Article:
Breathing problems sent Olney to the UCSF emergency room in March, followed by a few days in the intensive care unit. He has lost virtually all muscle control. He communicates by moving his pupils. Sweeping his gaze over a computer tablet, he selects letters and key words one by one, blinking to record each choice.

The computer reads out his sentences in his own voice, which he recorded for this purpose, back when he was still able to speak. As one of the country’s top ALS specialists, Olney knew, right from the start, what he was in for.

He founded the ALS Treatment and Research Center at UCSF in 1993 and served as its director until he became a patient of his own center, now headed by Lomen-Hoerth.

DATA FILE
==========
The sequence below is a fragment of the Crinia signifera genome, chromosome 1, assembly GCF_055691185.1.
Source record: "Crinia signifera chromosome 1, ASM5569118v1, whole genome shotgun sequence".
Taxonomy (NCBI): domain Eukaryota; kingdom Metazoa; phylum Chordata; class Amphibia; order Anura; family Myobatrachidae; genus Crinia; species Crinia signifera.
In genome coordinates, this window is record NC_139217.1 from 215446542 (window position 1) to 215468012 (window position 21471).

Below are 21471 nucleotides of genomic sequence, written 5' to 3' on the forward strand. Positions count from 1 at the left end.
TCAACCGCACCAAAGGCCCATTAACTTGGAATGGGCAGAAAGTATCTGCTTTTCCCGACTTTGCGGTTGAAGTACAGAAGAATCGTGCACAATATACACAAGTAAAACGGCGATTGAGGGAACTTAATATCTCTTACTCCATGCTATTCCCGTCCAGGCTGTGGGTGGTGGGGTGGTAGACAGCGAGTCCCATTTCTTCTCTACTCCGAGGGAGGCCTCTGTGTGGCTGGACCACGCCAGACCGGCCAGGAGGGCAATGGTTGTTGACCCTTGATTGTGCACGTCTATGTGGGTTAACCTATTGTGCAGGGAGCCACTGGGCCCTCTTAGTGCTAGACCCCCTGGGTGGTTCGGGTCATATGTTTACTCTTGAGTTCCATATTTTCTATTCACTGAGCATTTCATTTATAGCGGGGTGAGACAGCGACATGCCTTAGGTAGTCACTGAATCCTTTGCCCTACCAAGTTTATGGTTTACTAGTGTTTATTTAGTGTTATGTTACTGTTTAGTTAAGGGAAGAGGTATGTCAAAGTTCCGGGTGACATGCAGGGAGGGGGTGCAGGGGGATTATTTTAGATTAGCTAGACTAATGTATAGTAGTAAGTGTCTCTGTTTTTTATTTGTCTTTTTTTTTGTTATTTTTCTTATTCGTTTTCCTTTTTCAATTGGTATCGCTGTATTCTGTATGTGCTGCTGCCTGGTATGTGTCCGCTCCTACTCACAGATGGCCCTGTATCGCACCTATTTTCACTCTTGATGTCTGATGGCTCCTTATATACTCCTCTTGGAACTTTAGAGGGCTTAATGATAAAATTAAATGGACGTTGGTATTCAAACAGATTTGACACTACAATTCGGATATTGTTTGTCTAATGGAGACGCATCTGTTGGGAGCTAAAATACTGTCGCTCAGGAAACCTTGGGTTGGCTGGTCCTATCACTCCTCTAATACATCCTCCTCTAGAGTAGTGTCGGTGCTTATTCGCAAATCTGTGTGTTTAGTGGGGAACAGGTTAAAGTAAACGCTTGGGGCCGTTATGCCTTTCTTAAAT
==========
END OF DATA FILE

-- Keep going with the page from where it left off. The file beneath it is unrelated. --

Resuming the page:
Trial subject for drug

Lomen-Hoerth also wound up leading a placebo-controlled clinical test of two ALS drug candidates that Olney had designed and planned to run. He served as a trial subject instead. The drugs proved to be ineffective. One of the compounds in the study – which happened to be the one Olney was assigned to take – even showed toxic effects in the ALS patients.

That may have contributed to Olney’s rapid deterioration during the early months of his disease, Lomen-Hoerth said, but she insisted such bitter outcomes are unavoidable if the research is ever to move forward.

Considering the notoriety of a disease nicknamed for one of the legends of baseball, treatment of ALS is still largely a guessing game. It arises in nearly all cases without any known genetic risk or link to pathogens. Researchers suspect ALS actually should be considered a catchall category of many different conditions. …

Go here for the rest of the story.

As best I can tell, Dr. Olney is still alive. May his final days be blessed and productive ones.